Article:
cannot compromise the Constitution, I wondered if my first impressions of him
had been incorrect and that my reaction to the video was more spot on. That
maybe the congressman felt since we can't get things through unless we
compromise the constitution a little bit, it's okay, we can compromise a little.
After all we've got to get that oh so precious bipartisan support. Say it isn’t
Maybe he misspoke. Maybe that's not what he intended.
But it sure sounded to
me that he was more concerned about winning and losing than he was about
standing on constitutional principles and being unwilling to surrender when it
comes to the Constitution. Each and every time a bill is written, sent to
committee, debated, amended or voted on, every member of Congress, be it the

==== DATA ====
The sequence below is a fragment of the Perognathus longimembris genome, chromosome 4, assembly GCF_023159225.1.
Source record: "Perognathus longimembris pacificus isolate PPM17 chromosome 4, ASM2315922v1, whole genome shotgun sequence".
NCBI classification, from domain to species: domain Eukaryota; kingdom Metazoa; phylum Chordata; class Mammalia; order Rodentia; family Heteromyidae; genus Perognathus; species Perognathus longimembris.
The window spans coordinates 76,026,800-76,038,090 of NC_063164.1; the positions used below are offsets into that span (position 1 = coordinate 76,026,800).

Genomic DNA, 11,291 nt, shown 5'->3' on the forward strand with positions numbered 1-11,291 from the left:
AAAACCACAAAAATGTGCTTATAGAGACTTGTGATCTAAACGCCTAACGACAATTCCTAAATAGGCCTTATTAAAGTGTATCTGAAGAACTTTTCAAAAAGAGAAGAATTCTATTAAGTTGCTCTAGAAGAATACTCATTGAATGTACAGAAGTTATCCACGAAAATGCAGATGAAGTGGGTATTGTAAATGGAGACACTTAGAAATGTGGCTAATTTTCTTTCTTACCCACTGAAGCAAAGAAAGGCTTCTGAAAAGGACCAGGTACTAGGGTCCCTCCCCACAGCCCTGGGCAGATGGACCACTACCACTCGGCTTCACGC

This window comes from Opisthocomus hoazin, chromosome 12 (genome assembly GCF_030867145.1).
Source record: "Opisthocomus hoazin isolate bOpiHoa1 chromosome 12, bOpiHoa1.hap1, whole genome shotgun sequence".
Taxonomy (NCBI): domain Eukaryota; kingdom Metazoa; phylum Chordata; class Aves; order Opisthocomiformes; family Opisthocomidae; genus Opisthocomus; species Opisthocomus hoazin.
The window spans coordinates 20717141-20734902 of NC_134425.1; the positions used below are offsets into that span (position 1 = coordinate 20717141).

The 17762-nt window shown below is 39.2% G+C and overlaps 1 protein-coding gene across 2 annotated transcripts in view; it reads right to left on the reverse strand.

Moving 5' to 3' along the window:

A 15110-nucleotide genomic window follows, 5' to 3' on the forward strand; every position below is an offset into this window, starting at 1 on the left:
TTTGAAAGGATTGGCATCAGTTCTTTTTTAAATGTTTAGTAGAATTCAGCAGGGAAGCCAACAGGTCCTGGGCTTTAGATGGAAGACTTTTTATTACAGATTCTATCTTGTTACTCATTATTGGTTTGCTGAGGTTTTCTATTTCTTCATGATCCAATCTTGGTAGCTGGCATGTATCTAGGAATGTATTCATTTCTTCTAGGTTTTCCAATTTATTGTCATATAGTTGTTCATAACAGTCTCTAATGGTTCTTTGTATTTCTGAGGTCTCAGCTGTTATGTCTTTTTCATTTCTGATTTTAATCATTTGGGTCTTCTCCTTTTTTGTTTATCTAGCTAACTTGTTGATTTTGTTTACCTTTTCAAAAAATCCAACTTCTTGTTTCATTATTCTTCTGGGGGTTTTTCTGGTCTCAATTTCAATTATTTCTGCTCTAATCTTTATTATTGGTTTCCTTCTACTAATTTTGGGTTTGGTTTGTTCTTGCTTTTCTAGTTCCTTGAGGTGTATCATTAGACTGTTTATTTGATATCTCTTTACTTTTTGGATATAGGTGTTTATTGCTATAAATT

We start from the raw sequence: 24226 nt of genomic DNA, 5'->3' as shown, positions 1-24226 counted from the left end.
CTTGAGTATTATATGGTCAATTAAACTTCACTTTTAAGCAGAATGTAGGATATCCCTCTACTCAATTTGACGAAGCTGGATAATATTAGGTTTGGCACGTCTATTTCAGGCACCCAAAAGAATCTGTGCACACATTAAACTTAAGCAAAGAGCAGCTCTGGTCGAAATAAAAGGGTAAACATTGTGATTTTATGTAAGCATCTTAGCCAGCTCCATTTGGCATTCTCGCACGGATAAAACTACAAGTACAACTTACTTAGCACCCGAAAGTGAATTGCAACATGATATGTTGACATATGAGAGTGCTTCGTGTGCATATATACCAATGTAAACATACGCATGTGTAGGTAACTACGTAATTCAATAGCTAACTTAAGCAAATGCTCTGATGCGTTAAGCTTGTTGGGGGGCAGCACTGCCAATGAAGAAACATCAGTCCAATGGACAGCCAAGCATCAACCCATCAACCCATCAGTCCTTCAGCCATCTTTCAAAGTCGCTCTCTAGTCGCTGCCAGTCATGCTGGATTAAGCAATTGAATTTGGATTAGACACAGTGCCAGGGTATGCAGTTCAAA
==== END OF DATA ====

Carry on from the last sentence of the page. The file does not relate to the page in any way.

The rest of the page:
House or the Senate, should ask themselves does this in any way compromise the
United States Constitution, its amendments, or the liberties and freedom of the
American people? If it does, then no matter what's in it, no matter what
benefits or security it may provide, those who have sworn to uphold the
Constitution cannot pass/vote for it. You certainly can't vote for it and call
yourself a conservative.
I know there is going to be a lot of people who will say, " he a good guy you
just misunderstood what he meant." But here's one thing I've learned about
people who are under pressure, and trust me politicians always feel under
pressure when they're publicly speaking in front of voters, they tend to speak
with really in their hearts and minds. Do I know for certain what is in his
heart or his mind? No, no one does but him. But what I do know is, principles
matter, everything else is just Jell-O.